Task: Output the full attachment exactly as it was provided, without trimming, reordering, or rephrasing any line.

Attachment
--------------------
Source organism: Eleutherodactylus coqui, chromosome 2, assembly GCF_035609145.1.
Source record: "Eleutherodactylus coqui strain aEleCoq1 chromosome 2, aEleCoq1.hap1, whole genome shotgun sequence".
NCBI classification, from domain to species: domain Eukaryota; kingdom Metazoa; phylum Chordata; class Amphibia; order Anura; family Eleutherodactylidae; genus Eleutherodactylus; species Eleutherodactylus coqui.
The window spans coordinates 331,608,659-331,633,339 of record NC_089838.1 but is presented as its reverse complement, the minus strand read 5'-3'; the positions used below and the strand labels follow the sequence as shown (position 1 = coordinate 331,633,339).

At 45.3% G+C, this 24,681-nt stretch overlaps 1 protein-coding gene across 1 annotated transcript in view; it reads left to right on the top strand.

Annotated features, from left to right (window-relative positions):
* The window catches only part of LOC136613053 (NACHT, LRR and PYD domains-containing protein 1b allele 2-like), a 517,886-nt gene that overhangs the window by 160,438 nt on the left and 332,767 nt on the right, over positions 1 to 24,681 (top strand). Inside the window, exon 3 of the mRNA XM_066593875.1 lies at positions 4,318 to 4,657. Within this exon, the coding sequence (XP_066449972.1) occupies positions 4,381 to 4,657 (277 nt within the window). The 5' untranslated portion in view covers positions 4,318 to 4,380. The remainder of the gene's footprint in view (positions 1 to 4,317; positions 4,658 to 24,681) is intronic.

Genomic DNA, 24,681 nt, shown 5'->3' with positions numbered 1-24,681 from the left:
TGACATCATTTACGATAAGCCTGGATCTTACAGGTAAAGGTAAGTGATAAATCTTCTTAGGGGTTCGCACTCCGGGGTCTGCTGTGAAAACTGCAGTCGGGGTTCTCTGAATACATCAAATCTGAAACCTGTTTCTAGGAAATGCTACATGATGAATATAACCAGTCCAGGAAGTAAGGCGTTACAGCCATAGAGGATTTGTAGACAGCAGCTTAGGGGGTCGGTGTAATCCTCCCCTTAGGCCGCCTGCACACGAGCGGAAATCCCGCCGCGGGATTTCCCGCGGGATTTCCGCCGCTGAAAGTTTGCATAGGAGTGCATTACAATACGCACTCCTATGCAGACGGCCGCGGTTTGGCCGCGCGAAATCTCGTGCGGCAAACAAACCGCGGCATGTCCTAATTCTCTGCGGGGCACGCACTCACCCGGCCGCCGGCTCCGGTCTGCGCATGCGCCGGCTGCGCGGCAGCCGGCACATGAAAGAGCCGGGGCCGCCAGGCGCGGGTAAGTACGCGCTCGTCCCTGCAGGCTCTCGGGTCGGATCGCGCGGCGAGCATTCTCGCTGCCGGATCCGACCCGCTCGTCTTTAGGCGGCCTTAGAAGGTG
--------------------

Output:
Source organism: Eleutherodactylus coqui, chromosome 2, assembly GCF_035609145.1.
Source record: "Eleutherodactylus coqui strain aEleCoq1 chromosome 2, aEleCoq1.hap1, whole genome shotgun sequence".
NCBI classification, from domain to species: domain Eukaryota; kingdom Metazoa; phylum Chordata; class Amphibia; order Anura; family Eleutherodactylidae; genus Eleutherodactylus; species Eleutherodactylus coqui.
The window spans coordinates 331,608,659-331,633,339 of record NC_089838.1 but is presented as its reverse complement, the minus strand read 5'-3'; the positions used below and the strand labels follow the sequence as shown (position 1 = coordinate 331,633,339).

At 45.3% G+C, this 24,681-nt stretch overlaps 1 protein-coding gene across 1 annotated transcript in view; it reads left to right on the top strand.

Annotated features, from left to right (window-relative positions):
* The window catches only part of LOC136613053 (NACHT, LRR and PYD domains-containing protein 1b allele 2-like), a 517,886-nt gene that overhangs the window by 160,438 nt on the left and 332,767 nt on the right, over positions 1 to 24,681 (top strand). Inside the window, exon 3 of the mRNA XM_066593875.1 lies at positions 4,318 to 4,657. Within this exon, the coding sequence (XP_066449972.1) occupies positions 4,381 to 4,657 (277 nt within the window). The 5' untranslated portion in view covers positions 4,318 to 4,380. The remainder of the gene's footprint in view (positions 1 to 4,317; positions 4,658 to 24,681) is intronic.

Genomic DNA, 24,681 nt, shown 5'->3' with positions numbered 1-24,681 from the left:
TGACATCATTTACGATAAGCCTGGATCTTACAGGTAAAGGTAAGTGATAAATCTTCTTAGGGGTTCGCACTCCGGGGTCTGCTGTGAAAACTGCAGTCGGGGTTCTCTGAATACATCAAATCTGAAACCTGTTTCTAGGAAATGCTACATGATGAATATAACCAGTCCAGGAAGTAAGGCGTTACAGCCATAGAGGATTTGTAGACAGCAGCTTAGGGGGTCGGTGTAATCCTCCCCTTAGGCCGCCTGCACACGAGCGGAAATCCCGCCGCGGGATTTCCCGCGGGATTTCCGCCGCTGAAAGTTTGCATAGGAGTGCATTACAATACGCACTCCTATGCAGACGGCCGCGGTTTGGCCGCGCGAAATCTCGTGCGGCAAACAAACCGCGGCATGTCCTAATTCTCTGCGGGGCACGCACTCACCCGGCCGCCGGCTCCGGTCTGCGCATGCGCCGGCTGCGCGGCAGCCGGCACATGAAAGAGCCGGGGCCGCCAGGCGCGGGTAAGTACGCGCTCGTCCCTGCAGGCTCTCGGGTCGGATCGCGCGGCGAGCATTCTCGCTGCCGGATCCGACCCGCTCGTCTTTAGGCGGCCTTAGAAGGTG